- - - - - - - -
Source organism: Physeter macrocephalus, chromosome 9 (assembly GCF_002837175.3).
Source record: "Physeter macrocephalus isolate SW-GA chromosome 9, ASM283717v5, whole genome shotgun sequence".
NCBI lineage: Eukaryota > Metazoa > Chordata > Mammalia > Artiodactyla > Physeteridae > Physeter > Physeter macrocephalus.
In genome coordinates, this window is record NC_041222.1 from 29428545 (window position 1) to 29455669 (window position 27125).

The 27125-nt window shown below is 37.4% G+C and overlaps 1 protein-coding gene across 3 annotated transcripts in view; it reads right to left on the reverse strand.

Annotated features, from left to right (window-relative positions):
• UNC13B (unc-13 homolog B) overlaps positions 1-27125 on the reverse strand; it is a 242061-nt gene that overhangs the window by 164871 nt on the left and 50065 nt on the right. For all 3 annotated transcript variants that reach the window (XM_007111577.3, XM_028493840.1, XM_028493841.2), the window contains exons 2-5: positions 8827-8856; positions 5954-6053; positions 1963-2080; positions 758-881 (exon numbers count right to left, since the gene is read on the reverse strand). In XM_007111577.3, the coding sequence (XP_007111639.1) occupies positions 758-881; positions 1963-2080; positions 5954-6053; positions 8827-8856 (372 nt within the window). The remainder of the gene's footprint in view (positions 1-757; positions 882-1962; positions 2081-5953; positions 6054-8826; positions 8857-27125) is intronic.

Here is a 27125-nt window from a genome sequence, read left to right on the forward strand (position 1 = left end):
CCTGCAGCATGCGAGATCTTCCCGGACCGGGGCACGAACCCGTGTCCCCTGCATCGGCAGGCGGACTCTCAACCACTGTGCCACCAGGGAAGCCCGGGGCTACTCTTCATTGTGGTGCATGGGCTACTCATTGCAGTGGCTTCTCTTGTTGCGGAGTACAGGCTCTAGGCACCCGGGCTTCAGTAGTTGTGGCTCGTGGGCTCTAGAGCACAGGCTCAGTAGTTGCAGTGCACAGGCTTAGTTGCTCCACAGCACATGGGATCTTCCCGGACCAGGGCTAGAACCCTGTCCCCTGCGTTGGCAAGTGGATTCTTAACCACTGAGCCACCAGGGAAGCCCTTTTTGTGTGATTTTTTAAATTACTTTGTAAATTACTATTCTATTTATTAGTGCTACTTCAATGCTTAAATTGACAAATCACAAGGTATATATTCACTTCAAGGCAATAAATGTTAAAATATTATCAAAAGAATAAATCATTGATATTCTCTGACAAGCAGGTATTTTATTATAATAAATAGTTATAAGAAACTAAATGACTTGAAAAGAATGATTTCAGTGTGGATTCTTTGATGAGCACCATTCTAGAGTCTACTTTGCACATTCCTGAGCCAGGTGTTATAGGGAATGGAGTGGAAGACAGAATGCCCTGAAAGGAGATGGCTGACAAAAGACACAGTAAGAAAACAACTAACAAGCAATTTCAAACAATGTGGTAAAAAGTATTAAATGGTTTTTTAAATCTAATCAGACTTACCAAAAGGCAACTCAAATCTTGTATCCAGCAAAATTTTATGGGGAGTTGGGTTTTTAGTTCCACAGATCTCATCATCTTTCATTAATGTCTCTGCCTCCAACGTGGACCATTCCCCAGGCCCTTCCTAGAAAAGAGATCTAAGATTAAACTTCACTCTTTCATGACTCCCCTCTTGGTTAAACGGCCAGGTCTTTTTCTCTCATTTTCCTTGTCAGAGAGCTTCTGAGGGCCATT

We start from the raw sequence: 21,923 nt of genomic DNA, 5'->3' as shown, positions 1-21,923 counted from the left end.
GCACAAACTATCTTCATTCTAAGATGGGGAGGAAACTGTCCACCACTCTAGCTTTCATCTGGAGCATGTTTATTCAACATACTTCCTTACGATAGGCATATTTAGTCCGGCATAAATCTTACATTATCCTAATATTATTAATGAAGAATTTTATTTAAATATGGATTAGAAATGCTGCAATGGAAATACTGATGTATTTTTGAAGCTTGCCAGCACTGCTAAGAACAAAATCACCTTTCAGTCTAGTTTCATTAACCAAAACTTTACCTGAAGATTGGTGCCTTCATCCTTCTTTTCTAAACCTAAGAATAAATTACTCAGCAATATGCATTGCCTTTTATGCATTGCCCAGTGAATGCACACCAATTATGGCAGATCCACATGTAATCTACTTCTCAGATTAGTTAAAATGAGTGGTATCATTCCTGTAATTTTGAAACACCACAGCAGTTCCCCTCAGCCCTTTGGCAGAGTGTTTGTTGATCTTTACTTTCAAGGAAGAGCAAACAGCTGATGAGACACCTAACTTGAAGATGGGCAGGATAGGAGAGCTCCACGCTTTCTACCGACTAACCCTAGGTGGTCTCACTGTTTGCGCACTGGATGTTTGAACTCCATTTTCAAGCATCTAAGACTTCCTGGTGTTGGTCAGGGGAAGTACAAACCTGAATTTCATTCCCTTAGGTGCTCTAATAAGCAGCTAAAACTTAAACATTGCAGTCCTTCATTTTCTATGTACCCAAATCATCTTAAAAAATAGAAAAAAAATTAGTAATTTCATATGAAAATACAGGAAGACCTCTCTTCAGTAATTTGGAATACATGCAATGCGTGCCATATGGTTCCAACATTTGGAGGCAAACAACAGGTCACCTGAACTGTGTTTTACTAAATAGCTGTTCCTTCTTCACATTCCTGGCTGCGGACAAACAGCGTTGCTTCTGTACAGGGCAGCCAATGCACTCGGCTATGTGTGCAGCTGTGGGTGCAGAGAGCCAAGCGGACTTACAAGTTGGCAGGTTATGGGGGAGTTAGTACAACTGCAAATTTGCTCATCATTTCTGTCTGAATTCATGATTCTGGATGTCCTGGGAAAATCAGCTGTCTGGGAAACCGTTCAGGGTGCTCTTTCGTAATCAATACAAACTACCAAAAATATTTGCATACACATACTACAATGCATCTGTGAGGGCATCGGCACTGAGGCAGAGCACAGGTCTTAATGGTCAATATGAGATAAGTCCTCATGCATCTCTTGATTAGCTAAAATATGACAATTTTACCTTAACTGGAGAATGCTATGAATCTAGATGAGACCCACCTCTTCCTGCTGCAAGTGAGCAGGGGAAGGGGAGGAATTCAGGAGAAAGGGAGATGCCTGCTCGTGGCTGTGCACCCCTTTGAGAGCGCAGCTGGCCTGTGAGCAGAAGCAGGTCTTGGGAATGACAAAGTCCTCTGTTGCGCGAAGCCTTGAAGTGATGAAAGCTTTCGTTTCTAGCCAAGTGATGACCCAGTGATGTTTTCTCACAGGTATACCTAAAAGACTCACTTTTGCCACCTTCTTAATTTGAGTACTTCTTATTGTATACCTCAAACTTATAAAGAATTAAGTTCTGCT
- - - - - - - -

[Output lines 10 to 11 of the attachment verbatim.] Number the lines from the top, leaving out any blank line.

We start from the raw sequence: 21,923 nt of genomic DNA, 5'->3' as shown, positions 1-21,923 counted from the left end.
GCACAAACTATCTTCATTCTAAGATGGGGAGGAAACTGTCCACCACTCTAGCTTTCATCTGGAGCATGTTTATTCAACATACTTCCTTACGATAGGCATATTTAGTCCGGCATAAATCTTACATTATCCTAATATTATTAATGAAGAATTTTATTTAAATATGGATTAGAAATGCTGCAATGGAAATACTGATGTATTTTTGAAGCTTGCCAGCACTGCTAAGAACAAAATCACCTTTCAGTCTAGTTTCATTAACCAAAACTTTACCTGAAGATTGGTGCCTTCATCCTTCTTTTCTAAACCTAAGAATAAATTACTCAGCAATATGCATTGCCTTTTATGCATTGCCCAGTGAATGCACACCAATTATGGCAGATCCACATGTAATCTACTTCTCAGATTAGTTAAAATGAGTGGTATCATTCCTGTAATTTTGAAACACCACAGCAGTTCCCCTCAGCCCTTTGGCAGAGTGTTTGTTGATCTTTACTTTCAAGGAAGAGCAAACAGCTGATGAGACACCTAACTTGAAGATGGGCAGGATAGGAGAGCTCCACGCTTTCTACCGACTAACCCTAGGTGGTCTCACTGTTTGCGCACTGGATGTTTGAACTCCATTTTCAAGCATCTAAGACTTCCTGGTGTTGGTCAGGGGAAGTACAAACCTGAATTTCATTCCCTTAGGTGCTCTAATAAGCAGCTAAAACTTAAACATTGCAGTCCTTCATTTTCTATGTACCCAAATCATCTTAAAAAATAGAAAAAAAATTAGTAATTTCATATGAAAATACAGGAAGACCTCTCTTCAGTAATTTGGAATACATGCAATGCGTGCCATATGGTTCCAACATTTGGAGGCAAACAACAGGTCACCTGAACTGTGTTTTACTAAATAGCTGTTCCTTCTTCACATTCCTGGCTGCGGACAAACAGCGTTGCTTCTGTACAGGGCAGCCAATGCACTCGGCTATGTGTGCAGCTGTGGGTGCAGAGAGCCAAGCGGACTTACAAGTTGGCAGGTTATGGGGGAGTTAGTACAACTGCAAATTTGCTCATCATTTCTGTCTGAATTCATGATTCTGGATGTCCTGGGAAAATCAGCTGTCTGGGAAACCGTTCAGGGTGCTCTTTCGTAATCAATACAAACTACCAAAAATATTTGCATACACATACTACAATGCATCTGTGAGGGCATCGGCACTGAGGCAGAGCACAGGTCTTAATGGTCAATATGAGATAAGTCCTCATGCATCTCTTGATTAGCTAAAATATGACAATTTTACCTTAACTGGAGAATGCTATGAATCTAGATGAGACCCACCTCTTCCTGCTGCAAGTGAGCAGGGGAAGGGGAGGAATTCAGGAGAAAGGGAGATGCCTGCTCGTGGCTGTGCACCCCTTTGAGAGCGCAGCTGGCCTGTGAGCAGAAGCAGGTCTTGGGAATGACAAAGTCCTCTGTTGCGCGAAGCCTTGAAGTGATGAAAGCTTTCGTTTCTAGCCAAGTGATGACCCAGTGATGTTTTCTCACAGGTATACCTAAAAGACTCACTTTTGCCACCTTCTTAATTTGAGTACTTCTTATTGTATACCTCAAACTTATAAAGAATTAAGTTCTGCT